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  • Monica Jones

“¿Cachai?” or “¿No cachai?” Chilenismos in English


Piola, al tiro, fome….what?! When I first moved to Chile in 2018, I thought my Spanish was pretty good but I had no idea that I would have such a hard time understanding all of the Chilenismos. I never considered the fact that Chileans have a lot of expressions that are difficult for foreigners to comprehend.


I have to admit, Chilean expressions have been a challenge for me but I’ve loved every minute of it since I've gotten to meet so many Chileans who are really passionate about their country and teaching an outsider, like myself, about their language and culture.


Read on if you want to learn some of the Chilean expressions in English that I’ve learned over the years!



Mano de guagua: A person who is cheap is called stingy or a cheapskate, tightwad, or penny-pincher.


He regretted being stingy when he didn’t buy the insurance for his rental car after he got in a crash.



Taco: refers to a traffic jam, gridlock, or congestion


There’s rush hour traffic after five o’clock so I try not to drive home at that time in order to avoid the gridlock.



Pololear: Dating or seeing someone. Actively pursuing someone with the intention of being together as a couple or in a romantic relationship.


We’ve been dating for six months and it’s going well so far.



Pajaron o pajarona: Someone who is a space cadet or is spacey, absent-minded, forgetful, or distracted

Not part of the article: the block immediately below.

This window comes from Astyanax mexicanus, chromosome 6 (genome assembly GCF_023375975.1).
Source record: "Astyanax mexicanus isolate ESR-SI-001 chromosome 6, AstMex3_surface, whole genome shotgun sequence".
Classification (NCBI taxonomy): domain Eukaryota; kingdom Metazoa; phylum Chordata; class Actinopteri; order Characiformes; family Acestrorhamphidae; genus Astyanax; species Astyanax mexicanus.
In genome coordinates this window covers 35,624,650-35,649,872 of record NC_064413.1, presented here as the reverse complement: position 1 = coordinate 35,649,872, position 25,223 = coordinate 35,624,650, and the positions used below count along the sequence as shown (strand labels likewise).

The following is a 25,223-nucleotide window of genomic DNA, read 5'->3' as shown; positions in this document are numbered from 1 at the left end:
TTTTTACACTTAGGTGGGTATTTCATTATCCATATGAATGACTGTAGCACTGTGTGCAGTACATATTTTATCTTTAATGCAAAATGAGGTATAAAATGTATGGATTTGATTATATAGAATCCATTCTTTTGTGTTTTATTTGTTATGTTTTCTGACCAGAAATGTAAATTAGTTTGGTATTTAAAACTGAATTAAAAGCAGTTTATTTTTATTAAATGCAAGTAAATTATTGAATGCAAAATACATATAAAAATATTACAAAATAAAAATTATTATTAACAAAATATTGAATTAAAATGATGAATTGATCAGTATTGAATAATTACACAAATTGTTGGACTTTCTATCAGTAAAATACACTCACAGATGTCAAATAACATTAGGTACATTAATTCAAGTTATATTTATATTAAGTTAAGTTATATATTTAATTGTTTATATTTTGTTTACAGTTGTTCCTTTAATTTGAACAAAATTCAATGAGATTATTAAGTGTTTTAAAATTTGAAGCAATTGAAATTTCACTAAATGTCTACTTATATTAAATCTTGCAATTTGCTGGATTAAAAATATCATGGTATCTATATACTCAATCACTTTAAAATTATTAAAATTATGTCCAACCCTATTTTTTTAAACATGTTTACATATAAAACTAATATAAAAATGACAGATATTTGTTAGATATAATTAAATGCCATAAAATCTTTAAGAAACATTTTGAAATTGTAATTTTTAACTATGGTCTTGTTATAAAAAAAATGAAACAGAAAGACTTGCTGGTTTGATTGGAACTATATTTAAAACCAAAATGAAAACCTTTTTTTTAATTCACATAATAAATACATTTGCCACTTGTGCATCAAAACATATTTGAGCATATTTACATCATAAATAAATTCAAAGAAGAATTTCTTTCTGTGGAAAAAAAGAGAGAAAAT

I felt like such a space cadet the other day when I couldn’t remember your brother’s name.



Si, po (de la palabra “pues”): to add emphasis when speaking or use as a filler


Si, po = yup, yep or sure

No, po = nope or nah

Ya, po = okay



Piola: chill, laidback, mellow, or relaxing


Let’s get out of town and go to the beach to disconnect and have a chill weekend.



Echar la foca: to insult someone, to tell somebody off, to challenge someone, to rip into someone, to scold someone


She finally had to tell him off because he wouldn’t stop harassing her and her friends at the pub.



Hacer perro muerto: dine and dash


I’ve only dined and dashed once in my life and it was when I was fifteen years old.



Pasarlo chanco: Have fun, a blast, or a ball


We had a blast at my best friend’s wedding last weekend!



Mojarse el potito: to be bold, daring, courageous, assertive or to take risks


If you don’t take risks, you’ll never accomplish anything in life.



Al tiro: immediately, right now, right away


We told him we were coming over to his house right now.



¿Cachai? Do you get it? Do you understand? Got it?


I asked her if she understood what I was saying and she looked at me like I was crazy.



Fome: boring, lame, or dull


Let’s not go to the party 'cause it’s gonna be super lame.



Carretear: to party


Many of us had a moment in our lives of partying every weekend when we were younger.



“Dar jugo” o “Hablar cabezas de pescado”: talking nonsense or talking gibberish


My teacher is always talking gibberish so it’s hard to understand him.



Arriba de la pelota: to be drunk, under the influence, inebriated, sauced, wasted, or hammered


They were all sauced after they went dancing at the night club last weekend.


What other Chilenismos to you want to learn?! Write in the comments below, monicajones4276@gmail.com, or Instagram @monicayourprofe and let me know!


#EnglishClass #EnglishTips #MonicaYourProfe #AprendeInglés #LearnWithMonica #ClasesDeInglés #Englishpronunciation #PronunciaciónEnInglés #BusinessEnglish #InglesDeNegocios #modalverbs #giveadviceinEnglish #darconsejoseninglés



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